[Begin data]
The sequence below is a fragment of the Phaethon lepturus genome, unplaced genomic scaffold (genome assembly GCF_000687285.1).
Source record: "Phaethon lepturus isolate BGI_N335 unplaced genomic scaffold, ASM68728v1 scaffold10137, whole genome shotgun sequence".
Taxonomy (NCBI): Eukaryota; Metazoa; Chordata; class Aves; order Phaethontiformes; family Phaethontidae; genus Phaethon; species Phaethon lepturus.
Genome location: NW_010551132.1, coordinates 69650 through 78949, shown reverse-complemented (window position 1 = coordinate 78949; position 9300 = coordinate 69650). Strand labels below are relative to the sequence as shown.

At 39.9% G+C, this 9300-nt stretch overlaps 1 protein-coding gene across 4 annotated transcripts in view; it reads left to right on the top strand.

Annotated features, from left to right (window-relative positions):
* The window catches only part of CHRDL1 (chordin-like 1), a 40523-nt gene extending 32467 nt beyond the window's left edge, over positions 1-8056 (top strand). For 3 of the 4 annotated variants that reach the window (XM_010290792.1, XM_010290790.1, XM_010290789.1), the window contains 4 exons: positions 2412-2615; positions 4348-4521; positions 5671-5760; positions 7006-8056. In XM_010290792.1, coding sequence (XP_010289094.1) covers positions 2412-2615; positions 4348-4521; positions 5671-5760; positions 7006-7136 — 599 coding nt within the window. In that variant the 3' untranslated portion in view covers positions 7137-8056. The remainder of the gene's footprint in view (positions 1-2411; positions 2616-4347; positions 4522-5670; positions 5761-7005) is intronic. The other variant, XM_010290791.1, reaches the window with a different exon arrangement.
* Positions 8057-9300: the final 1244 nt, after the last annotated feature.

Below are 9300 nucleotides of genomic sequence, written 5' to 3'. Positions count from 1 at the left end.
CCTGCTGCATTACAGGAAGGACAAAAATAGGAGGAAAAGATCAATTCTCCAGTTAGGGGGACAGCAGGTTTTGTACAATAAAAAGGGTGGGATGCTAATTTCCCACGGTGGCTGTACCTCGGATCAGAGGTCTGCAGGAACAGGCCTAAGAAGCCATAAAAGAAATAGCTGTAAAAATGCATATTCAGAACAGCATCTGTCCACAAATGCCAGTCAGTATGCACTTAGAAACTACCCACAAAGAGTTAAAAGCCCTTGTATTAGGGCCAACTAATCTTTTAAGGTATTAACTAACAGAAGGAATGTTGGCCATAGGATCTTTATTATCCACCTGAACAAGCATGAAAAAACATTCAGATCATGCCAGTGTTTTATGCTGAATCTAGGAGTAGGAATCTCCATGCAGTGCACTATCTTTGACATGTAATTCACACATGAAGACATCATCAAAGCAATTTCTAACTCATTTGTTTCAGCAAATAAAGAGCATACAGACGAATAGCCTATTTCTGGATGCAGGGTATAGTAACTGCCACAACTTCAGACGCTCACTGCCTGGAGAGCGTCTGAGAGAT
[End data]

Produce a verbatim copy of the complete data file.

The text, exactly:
The sequence below is a fragment of the Phaethon lepturus genome, unplaced genomic scaffold (genome assembly GCF_000687285.1).
Source record: "Phaethon lepturus isolate BGI_N335 unplaced genomic scaffold, ASM68728v1 scaffold10137, whole genome shotgun sequence".
Taxonomy (NCBI): Eukaryota; Metazoa; Chordata; class Aves; order Phaethontiformes; family Phaethontidae; genus Phaethon; species Phaethon lepturus.
Genome location: NW_010551132.1, coordinates 69650 through 78949, shown reverse-complemented (window position 1 = coordinate 78949; position 9300 = coordinate 69650). Strand labels below are relative to the sequence as shown.

At 39.9% G+C, this 9300-nt stretch overlaps 1 protein-coding gene across 4 annotated transcripts in view; it reads left to right on the top strand.

Annotated features, from left to right (window-relative positions):
* The window catches only part of CHRDL1 (chordin-like 1), a 40523-nt gene extending 32467 nt beyond the window's left edge, over positions 1-8056 (top strand). For 3 of the 4 annotated variants that reach the window (XM_010290792.1, XM_010290790.1, XM_010290789.1), the window contains 4 exons: positions 2412-2615; positions 4348-4521; positions 5671-5760; positions 7006-8056. In XM_010290792.1, coding sequence (XP_010289094.1) covers positions 2412-2615; positions 4348-4521; positions 5671-5760; positions 7006-7136 — 599 coding nt within the window. In that variant the 3' untranslated portion in view covers positions 7137-8056. The remainder of the gene's footprint in view (positions 1-2411; positions 2616-4347; positions 4522-5670; positions 5761-7005) is intronic. The other variant, XM_010290791.1, reaches the window with a different exon arrangement.
* Positions 8057-9300: the final 1244 nt, after the last annotated feature.

Below are 9300 nucleotides of genomic sequence, written 5' to 3'. Positions count from 1 at the left end.
CCTGCTGCATTACAGGAAGGACAAAAATAGGAGGAAAAGATCAATTCTCCAGTTAGGGGGACAGCAGGTTTTGTACAATAAAAAGGGTGGGATGCTAATTTCCCACGGTGGCTGTACCTCGGATCAGAGGTCTGCAGGAACAGGCCTAAGAAGCCATAAAAGAAATAGCTGTAAAAATGCATATTCAGAACAGCATCTGTCCACAAATGCCAGTCAGTATGCACTTAGAAACTACCCACAAAGAGTTAAAAGCCCTTGTATTAGGGCCAACTAATCTTTTAAGGTATTAACTAACAGAAGGAATGTTGGCCATAGGATCTTTATTATCCACCTGAACAAGCATGAAAAAACATTCAGATCATGCCAGTGTTTTATGCTGAATCTAGGAGTAGGAATCTCCATGCAGTGCACTATCTTTGACATGTAATTCACACATGAAGACATCATCAAAGCAATTTCTAACTCATTTGTTTCAGCAAATAAAGAGCATACAGACGAATAGCCTATTTCTGGATGCAGGGTATAGTAACTGCCACAACTTCAGACGCTCACTGCCTGGAGAGCGTCTGAGAGAT